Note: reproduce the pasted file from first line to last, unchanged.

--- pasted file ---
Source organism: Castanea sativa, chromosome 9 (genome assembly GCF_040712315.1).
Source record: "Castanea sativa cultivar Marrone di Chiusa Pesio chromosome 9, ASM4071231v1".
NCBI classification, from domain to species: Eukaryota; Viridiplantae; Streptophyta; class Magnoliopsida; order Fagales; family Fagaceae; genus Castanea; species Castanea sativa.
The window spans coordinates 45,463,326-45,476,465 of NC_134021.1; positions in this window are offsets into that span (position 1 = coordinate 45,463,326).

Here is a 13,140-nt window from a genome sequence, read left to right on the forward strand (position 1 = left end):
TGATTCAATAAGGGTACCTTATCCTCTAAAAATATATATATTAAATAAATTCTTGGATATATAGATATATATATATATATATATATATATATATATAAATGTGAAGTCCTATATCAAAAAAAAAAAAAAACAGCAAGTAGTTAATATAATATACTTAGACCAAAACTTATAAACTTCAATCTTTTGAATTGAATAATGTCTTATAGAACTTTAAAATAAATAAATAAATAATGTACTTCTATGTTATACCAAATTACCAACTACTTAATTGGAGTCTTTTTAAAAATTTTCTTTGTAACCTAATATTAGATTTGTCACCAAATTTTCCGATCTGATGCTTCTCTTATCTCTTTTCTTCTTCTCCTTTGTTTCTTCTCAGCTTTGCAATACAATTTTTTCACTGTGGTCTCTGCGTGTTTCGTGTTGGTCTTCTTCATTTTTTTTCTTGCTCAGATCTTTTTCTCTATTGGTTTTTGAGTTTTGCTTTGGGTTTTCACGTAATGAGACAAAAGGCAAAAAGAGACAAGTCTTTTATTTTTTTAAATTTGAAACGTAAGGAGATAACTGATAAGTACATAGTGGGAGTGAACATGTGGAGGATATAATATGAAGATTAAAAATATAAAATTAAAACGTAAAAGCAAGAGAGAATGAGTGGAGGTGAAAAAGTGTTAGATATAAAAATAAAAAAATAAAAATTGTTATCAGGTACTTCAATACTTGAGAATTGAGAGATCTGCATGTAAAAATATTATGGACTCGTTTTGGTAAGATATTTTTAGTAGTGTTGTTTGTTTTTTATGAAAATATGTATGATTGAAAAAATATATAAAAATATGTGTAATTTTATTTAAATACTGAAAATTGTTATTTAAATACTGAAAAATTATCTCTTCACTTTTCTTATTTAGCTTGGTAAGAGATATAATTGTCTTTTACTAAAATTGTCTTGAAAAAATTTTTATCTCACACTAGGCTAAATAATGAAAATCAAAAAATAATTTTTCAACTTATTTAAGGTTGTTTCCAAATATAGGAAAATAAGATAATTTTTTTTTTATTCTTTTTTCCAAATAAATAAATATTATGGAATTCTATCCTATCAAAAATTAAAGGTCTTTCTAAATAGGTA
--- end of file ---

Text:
Source organism: Castanea sativa, chromosome 9 (genome assembly GCF_040712315.1).
Source record: "Castanea sativa cultivar Marrone di Chiusa Pesio chromosome 9, ASM4071231v1".
NCBI classification, from domain to species: Eukaryota; Viridiplantae; Streptophyta; class Magnoliopsida; order Fagales; family Fagaceae; genus Castanea; species Castanea sativa.
The window spans coordinates 45,463,326-45,476,465 of NC_134021.1; positions in this window are offsets into that span (position 1 = coordinate 45,463,326).

Here is a 13,140-nt window from a genome sequence, read left to right on the forward strand (position 1 = left end):
TGATTCAATAAGGGTACCTTATCCTCTAAAAATATATATATTAAATAAATTCTTGGATATATAGATATATATATATATATATATATATATATATATAAATGTGAAGTCCTATATCAAAAAAAAAAAAAAACAGCAAGTAGTTAATATAATATACTTAGACCAAAACTTATAAACTTCAATCTTTTGAATTGAATAATGTCTTATAGAACTTTAAAATAAATAAATAAATAATGTACTTCTATGTTATACCAAATTACCAACTACTTAATTGGAGTCTTTTTAAAAATTTTCTTTGTAACCTAATATTAGATTTGTCACCAAATTTTCCGATCTGATGCTTCTCTTATCTCTTTTCTTCTTCTCCTTTGTTTCTTCTCAGCTTTGCAATACAATTTTTTCACTGTGGTCTCTGCGTGTTTCGTGTTGGTCTTCTTCATTTTTTTTCTTGCTCAGATCTTTTTCTCTATTGGTTTTTGAGTTTTGCTTTGGGTTTTCACGTAATGAGACAAAAGGCAAAAAGAGACAAGTCTTTTATTTTTTTAAATTTGAAACGTAAGGAGATAACTGATAAGTACATAGTGGGAGTGAACATGTGGAGGATATAATATGAAGATTAAAAATATAAAATTAAAACGTAAAAGCAAGAGAGAATGAGTGGAGGTGAAAAAGTGTTAGATATAAAAATAAAAAAATAAAAATTGTTATCAGGTACTTCAATACTTGAGAATTGAGAGATCTGCATGTAAAAATATTATGGACTCGTTTTGGTAAGATATTTTTAGTAGTGTTGTTTGTTTTTTATGAAAATATGTATGATTGAAAAAATATATAAAAATATGTGTAATTTTATTTAAATACTGAAAATTGTTATTTAAATACTGAAAAATTATCTCTTCACTTTTCTTATTTAGCTTGGTAAGAGATATAATTGTCTTTTACTAAAATTGTCTTGAAAAAATTTTTATCTCACACTAGGCTAAATAATGAAAATCAAAAAATAATTTTTCAACTTATTTAAGGTTGTTTCCAAATATAGGAAAATAAGATAATTTTTTTTTTATTCTTTTTTCCAAATAAATAAATATTATGGAATTCTATCCTATCAAAAATTAAAGGTCTTTCTAAATAGGTA